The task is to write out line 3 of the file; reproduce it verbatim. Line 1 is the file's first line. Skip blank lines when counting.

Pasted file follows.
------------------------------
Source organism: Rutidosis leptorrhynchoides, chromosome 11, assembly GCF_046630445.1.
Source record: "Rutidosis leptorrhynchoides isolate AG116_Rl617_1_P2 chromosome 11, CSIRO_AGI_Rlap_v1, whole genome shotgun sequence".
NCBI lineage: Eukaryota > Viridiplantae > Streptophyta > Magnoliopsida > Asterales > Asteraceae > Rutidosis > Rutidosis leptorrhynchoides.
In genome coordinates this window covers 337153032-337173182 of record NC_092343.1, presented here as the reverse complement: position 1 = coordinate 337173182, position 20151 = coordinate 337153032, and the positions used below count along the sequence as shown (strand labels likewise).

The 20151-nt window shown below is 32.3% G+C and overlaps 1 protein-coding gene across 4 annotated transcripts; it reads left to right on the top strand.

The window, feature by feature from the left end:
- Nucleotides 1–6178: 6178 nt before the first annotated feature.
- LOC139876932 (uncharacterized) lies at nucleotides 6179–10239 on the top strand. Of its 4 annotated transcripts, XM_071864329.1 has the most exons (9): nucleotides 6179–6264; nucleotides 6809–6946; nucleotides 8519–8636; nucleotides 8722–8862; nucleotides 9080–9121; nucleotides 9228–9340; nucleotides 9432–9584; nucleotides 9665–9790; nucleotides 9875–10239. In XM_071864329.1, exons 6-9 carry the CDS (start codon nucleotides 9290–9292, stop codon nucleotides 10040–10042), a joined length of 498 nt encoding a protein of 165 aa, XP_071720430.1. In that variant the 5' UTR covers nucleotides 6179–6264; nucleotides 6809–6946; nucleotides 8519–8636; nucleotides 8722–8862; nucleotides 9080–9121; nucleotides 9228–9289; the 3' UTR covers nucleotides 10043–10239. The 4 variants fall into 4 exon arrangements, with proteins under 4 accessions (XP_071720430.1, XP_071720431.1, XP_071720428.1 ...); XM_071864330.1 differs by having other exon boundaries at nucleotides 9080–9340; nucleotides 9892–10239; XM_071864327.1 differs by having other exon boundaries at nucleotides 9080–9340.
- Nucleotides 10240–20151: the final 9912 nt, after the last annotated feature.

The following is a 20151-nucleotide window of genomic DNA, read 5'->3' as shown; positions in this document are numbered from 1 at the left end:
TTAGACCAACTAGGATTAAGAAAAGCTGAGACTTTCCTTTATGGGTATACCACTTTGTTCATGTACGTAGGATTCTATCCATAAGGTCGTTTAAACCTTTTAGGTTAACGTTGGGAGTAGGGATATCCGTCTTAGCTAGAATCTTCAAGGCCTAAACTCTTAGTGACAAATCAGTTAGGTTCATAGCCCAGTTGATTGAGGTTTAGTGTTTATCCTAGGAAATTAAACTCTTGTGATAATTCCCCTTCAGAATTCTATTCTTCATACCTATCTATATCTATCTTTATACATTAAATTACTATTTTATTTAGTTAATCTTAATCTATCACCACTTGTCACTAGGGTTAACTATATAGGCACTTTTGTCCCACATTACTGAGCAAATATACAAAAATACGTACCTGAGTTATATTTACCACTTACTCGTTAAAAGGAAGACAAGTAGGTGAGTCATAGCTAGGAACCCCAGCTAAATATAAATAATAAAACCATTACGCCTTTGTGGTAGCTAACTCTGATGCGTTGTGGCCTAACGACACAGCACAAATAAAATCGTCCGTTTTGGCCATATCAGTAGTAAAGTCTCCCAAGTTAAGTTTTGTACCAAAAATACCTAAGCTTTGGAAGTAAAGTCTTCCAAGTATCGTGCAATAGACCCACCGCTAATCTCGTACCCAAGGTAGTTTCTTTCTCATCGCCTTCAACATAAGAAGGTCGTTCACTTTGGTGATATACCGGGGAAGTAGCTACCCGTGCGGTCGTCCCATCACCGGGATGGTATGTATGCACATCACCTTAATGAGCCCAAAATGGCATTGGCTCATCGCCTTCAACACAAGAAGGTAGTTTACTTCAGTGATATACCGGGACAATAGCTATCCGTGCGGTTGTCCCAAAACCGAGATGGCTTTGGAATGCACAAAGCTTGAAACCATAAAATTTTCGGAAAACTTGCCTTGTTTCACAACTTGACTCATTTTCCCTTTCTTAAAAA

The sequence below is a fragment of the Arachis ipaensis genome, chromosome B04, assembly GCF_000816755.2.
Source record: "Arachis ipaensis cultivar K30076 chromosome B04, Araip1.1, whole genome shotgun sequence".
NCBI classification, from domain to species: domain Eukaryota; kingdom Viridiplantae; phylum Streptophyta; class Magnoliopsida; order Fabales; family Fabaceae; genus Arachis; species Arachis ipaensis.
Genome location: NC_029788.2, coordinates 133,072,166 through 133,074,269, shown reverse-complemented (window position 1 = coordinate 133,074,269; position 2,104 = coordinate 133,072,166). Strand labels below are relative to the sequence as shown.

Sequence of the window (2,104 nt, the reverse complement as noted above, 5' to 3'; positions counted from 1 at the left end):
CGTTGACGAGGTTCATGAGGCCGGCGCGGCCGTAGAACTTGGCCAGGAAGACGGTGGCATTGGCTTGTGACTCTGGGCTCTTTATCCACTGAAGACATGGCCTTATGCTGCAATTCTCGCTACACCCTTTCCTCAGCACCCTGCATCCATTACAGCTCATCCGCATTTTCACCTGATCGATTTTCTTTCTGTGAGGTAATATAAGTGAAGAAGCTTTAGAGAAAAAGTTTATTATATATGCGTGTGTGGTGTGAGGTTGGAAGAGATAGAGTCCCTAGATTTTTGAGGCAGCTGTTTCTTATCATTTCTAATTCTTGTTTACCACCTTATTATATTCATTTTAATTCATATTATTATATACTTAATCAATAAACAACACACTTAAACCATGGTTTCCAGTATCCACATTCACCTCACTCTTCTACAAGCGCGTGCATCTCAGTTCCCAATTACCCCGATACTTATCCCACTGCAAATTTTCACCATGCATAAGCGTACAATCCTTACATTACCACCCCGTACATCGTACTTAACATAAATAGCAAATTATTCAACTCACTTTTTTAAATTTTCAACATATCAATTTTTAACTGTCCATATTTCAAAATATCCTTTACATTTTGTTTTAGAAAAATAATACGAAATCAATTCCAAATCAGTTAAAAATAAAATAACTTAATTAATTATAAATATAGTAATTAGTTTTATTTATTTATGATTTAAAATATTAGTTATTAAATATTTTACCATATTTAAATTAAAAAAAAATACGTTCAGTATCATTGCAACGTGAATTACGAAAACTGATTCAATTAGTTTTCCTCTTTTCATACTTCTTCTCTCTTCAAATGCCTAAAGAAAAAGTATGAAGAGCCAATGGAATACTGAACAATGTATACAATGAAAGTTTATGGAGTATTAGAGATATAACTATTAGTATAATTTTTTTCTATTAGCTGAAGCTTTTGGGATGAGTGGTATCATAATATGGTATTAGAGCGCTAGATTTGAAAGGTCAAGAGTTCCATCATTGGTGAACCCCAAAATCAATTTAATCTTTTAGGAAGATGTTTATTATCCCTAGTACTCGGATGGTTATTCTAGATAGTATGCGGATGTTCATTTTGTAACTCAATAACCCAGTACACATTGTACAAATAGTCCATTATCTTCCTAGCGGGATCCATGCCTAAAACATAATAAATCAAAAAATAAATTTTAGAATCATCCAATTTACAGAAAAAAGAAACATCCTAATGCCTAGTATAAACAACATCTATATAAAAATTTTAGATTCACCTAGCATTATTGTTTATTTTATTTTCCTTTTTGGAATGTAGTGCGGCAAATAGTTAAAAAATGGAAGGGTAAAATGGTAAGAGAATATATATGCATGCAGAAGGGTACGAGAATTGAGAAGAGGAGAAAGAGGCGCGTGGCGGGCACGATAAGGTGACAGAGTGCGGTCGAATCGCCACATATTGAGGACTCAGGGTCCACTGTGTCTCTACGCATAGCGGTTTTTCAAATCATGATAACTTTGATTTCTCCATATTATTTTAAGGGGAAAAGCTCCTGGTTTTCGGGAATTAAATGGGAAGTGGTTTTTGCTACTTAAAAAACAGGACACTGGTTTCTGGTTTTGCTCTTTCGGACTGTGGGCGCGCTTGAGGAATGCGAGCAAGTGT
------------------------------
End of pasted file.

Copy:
NCBI lineage: Eukaryota > Viridiplantae > Streptophyta > Magnoliopsida > Asterales > Asteraceae > Rutidosis > Rutidosis leptorrhynchoides.